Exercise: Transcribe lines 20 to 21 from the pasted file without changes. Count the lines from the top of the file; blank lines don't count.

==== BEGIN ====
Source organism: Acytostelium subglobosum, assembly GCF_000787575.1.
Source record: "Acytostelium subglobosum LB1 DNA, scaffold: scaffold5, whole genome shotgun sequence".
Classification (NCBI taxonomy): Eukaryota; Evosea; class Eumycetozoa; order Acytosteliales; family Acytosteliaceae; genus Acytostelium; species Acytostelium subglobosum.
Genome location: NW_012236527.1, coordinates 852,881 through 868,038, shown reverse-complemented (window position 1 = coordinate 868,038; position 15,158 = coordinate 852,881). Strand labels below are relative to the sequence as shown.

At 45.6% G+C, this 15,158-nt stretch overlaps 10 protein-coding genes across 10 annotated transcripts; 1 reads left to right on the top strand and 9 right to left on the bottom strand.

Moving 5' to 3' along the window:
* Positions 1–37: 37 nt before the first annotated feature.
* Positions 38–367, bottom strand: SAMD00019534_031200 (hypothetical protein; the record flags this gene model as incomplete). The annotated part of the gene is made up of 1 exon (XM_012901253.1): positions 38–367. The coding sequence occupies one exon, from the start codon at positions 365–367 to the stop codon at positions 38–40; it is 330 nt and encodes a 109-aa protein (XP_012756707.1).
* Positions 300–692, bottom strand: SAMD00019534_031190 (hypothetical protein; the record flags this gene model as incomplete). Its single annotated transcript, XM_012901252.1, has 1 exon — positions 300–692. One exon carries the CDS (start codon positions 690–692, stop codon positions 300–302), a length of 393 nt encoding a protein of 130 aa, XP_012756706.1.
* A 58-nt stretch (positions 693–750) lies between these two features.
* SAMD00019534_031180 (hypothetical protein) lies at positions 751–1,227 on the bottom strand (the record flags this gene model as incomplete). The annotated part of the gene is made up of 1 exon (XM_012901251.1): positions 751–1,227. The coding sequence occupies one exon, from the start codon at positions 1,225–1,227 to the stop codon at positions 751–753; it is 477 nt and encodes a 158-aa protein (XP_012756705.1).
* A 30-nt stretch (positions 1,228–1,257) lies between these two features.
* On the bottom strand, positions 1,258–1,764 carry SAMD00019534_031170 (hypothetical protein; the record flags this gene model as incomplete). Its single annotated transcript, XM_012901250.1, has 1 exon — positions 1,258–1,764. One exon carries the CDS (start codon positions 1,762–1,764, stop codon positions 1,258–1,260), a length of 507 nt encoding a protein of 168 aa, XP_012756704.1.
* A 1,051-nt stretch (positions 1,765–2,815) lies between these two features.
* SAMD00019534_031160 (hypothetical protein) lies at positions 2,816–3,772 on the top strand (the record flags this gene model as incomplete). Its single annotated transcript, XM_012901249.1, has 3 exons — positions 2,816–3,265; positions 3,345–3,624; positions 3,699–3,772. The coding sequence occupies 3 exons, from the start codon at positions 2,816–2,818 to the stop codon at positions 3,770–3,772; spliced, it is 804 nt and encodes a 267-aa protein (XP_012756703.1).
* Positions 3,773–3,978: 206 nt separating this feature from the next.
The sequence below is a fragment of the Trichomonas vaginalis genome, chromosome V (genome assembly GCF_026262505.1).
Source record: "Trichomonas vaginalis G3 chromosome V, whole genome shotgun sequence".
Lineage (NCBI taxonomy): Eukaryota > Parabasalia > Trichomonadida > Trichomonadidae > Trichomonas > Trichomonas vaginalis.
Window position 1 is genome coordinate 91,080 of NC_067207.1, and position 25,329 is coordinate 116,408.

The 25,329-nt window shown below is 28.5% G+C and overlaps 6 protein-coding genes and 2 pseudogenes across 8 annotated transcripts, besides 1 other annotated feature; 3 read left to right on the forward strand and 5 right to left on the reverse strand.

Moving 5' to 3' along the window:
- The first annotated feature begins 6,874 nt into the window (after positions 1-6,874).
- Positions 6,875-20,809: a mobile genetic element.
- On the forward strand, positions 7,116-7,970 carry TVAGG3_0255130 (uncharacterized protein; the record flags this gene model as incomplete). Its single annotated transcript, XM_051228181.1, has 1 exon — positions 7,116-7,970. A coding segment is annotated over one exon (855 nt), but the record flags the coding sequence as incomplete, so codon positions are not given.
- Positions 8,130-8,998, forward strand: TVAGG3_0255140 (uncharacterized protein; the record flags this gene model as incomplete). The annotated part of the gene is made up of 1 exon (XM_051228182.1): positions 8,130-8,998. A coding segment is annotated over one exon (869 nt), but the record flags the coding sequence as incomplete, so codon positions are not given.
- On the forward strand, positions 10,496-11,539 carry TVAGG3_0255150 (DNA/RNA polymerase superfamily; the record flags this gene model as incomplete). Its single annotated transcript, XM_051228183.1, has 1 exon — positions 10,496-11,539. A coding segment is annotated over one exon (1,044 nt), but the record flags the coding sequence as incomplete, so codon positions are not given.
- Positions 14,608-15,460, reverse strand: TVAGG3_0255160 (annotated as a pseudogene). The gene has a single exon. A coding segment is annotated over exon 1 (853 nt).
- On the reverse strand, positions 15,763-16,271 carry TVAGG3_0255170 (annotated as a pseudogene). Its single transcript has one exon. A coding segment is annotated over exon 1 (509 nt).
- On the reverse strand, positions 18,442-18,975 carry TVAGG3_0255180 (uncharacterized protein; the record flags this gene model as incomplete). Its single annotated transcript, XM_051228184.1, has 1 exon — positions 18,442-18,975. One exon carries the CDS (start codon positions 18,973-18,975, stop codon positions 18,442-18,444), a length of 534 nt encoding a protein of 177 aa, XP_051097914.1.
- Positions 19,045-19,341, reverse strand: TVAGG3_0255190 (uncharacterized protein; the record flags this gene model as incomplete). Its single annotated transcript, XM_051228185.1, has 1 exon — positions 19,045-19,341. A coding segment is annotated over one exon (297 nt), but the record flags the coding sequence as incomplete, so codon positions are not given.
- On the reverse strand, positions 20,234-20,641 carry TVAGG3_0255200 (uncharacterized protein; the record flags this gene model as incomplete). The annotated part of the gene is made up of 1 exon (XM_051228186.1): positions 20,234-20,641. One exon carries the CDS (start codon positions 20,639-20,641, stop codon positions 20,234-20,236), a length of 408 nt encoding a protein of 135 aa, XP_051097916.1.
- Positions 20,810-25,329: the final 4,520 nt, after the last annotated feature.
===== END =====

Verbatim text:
Window position 1 is genome coordinate 91,080 of NC_067207.1, and position 25,329 is coordinate 116,408.

The 25,329-nt window shown below is 28.5% G+C and overlaps 6 protein-coding genes and 2 pseudogenes across 8 annotated transcripts, besides 1 other annotated feature; 3 read left to right on the forward strand and 5 right to left on the reverse strand.